at the University of Arizona,” according to the AASA website. In the past, the group has held networking events as well as other events with the intention to promote and foster success as well as mixers to create a strong, tight-knit community on campus.

The Adalberto and Ana Guerrero Student Center The Adalberto and Ana Guerrero Student Center, located in the César E. Chávez building Room 217, provides a space for students to find academic and social help on campus. According to the center’s mission statement on the website, the center has “culturally affirming programs and events that cultivate a sense of belonging, build community, encourage critical reflection, and develop students as learners, leaders, and professionals.” On the third Thursday of every month, the center holds events called “Abuelitas[os] Reaching Out to Mentor and Apapachar Students” where they serve food and have members from the Tucson community present to offer advice to students.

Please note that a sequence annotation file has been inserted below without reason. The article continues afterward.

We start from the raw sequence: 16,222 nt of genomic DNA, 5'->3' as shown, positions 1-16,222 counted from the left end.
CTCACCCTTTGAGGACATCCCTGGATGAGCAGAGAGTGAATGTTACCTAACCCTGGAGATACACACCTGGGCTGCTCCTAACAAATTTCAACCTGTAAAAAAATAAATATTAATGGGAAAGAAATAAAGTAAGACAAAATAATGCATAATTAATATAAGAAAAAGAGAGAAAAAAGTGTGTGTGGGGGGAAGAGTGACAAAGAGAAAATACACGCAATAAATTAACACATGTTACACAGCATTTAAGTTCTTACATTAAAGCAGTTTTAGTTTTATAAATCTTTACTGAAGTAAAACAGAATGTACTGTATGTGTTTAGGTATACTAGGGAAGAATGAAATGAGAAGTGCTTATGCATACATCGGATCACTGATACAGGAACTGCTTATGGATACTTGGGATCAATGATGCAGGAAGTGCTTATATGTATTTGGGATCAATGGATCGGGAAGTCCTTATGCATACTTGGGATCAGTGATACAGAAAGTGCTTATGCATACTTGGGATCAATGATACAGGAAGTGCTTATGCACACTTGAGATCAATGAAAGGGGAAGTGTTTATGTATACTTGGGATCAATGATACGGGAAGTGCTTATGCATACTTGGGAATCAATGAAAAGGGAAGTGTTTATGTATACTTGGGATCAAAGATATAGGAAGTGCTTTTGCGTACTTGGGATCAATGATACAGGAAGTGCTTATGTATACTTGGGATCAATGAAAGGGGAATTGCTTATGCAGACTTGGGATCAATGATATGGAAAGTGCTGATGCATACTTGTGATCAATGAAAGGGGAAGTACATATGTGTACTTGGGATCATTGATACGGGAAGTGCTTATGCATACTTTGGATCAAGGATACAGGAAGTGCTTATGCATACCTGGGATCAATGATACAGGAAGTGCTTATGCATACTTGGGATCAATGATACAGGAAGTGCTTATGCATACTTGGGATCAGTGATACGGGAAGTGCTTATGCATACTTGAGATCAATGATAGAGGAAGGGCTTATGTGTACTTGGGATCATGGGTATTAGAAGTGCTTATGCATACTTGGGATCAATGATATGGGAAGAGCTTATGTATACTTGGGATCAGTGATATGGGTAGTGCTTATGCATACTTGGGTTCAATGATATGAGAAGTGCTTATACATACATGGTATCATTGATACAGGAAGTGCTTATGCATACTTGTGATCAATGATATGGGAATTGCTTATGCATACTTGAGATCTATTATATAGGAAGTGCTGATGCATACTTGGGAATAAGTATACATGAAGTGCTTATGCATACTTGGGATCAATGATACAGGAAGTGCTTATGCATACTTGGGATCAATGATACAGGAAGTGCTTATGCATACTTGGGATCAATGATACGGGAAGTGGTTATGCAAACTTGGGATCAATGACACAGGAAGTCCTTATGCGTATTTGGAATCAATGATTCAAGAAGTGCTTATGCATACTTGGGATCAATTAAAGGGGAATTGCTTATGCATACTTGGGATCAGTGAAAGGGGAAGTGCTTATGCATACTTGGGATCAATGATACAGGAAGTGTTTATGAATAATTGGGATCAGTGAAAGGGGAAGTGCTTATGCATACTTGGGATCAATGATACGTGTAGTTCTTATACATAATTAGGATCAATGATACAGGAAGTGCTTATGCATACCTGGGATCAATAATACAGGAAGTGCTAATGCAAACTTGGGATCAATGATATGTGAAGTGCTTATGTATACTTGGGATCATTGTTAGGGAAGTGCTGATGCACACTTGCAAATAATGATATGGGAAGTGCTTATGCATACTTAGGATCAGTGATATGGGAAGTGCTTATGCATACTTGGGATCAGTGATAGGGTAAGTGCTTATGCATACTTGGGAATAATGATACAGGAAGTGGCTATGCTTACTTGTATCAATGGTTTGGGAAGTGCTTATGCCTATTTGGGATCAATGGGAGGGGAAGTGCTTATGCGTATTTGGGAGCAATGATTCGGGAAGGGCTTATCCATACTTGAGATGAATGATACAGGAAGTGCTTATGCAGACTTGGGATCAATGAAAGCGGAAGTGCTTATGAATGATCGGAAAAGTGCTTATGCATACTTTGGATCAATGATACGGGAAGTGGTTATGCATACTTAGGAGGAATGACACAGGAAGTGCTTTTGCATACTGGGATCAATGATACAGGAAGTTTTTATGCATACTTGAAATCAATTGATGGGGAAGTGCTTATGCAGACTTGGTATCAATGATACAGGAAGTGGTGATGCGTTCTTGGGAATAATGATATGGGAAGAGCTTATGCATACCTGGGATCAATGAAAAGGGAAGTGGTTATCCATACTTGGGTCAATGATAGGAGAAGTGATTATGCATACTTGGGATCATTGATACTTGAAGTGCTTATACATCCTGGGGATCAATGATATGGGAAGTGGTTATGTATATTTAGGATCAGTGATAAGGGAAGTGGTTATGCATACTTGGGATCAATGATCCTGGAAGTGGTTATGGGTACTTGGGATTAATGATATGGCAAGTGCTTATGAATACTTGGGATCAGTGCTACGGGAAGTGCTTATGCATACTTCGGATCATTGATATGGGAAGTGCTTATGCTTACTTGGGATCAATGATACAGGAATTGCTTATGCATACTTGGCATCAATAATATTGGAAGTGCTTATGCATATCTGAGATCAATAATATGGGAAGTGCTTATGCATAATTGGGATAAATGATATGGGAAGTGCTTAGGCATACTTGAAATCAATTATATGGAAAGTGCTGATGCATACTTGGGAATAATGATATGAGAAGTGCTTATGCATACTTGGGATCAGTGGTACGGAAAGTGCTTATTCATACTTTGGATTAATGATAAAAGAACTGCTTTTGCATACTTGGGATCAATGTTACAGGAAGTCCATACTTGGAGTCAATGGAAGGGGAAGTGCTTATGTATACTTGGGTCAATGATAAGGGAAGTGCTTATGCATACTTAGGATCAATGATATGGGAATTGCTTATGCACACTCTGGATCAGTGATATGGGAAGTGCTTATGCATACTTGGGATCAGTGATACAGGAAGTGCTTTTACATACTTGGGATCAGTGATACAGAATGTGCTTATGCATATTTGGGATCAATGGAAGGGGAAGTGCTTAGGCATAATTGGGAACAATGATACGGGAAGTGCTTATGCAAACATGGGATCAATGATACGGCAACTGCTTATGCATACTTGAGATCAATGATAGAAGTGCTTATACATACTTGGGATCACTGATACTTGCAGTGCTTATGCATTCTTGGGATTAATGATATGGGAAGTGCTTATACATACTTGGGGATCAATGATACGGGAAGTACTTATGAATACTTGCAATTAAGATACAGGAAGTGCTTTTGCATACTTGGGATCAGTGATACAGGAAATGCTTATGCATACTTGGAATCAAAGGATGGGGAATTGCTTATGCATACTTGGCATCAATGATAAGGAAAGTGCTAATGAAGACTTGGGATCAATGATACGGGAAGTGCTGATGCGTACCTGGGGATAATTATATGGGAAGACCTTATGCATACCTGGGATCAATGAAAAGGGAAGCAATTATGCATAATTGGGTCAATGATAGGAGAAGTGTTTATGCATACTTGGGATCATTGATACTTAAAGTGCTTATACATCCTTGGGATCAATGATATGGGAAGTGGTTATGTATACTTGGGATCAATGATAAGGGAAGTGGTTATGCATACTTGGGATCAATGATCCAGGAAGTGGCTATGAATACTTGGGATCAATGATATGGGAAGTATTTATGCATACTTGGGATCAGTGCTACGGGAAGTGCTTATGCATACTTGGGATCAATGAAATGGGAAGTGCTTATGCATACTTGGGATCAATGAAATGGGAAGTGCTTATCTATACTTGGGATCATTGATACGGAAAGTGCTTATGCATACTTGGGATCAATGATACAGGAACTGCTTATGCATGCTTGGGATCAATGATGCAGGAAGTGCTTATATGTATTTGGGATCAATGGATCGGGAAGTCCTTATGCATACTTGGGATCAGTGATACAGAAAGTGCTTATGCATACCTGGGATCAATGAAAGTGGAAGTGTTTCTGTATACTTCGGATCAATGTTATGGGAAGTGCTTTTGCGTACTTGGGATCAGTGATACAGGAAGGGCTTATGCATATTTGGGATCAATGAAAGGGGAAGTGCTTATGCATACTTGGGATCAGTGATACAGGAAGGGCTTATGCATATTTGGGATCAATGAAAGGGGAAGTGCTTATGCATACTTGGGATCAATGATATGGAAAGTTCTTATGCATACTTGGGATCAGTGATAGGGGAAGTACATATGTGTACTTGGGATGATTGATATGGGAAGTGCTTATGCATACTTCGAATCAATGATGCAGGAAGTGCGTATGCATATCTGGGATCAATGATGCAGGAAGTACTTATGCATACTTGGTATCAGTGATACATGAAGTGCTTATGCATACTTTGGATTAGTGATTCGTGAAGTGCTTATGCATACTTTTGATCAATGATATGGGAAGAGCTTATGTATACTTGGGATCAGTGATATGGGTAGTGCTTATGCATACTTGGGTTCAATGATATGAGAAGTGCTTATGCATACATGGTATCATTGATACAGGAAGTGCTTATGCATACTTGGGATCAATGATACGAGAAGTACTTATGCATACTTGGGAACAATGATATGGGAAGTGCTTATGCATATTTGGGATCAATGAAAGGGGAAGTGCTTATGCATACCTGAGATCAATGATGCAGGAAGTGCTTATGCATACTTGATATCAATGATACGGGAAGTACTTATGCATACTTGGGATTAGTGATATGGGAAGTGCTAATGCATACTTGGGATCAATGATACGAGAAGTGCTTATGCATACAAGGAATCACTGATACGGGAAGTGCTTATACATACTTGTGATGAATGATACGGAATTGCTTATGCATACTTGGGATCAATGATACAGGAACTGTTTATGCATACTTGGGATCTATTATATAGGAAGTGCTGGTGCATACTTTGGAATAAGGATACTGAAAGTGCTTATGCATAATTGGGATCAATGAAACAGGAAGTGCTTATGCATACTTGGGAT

Native American Student Affairs

The Native American Student Affairs is located in the Nugent building, Room 203. The center focuses on helping

American Indian and Alaskan Native students find a sense of community on campus while offering them tools for success both socially and academically. Events previously held by NASA include Feast Friday, where Native American faculty join the students for a meal on campus, various events geared towards mental health healing and awareness and panels with alumni and faculty.

The Hillel Foundation

The Hillel Foundation, in the Hillel Building across from the SUMC, offers space and services for Jewish services on campus. According to the foundation’s website, The Hillel Foundation is a space where students “can explore identity, build leadership skills, and engage Jewish life on [their] terms.” The foundation has organized trips to Israel for students, free Shabbat meals and many opportunities for student leadership roles.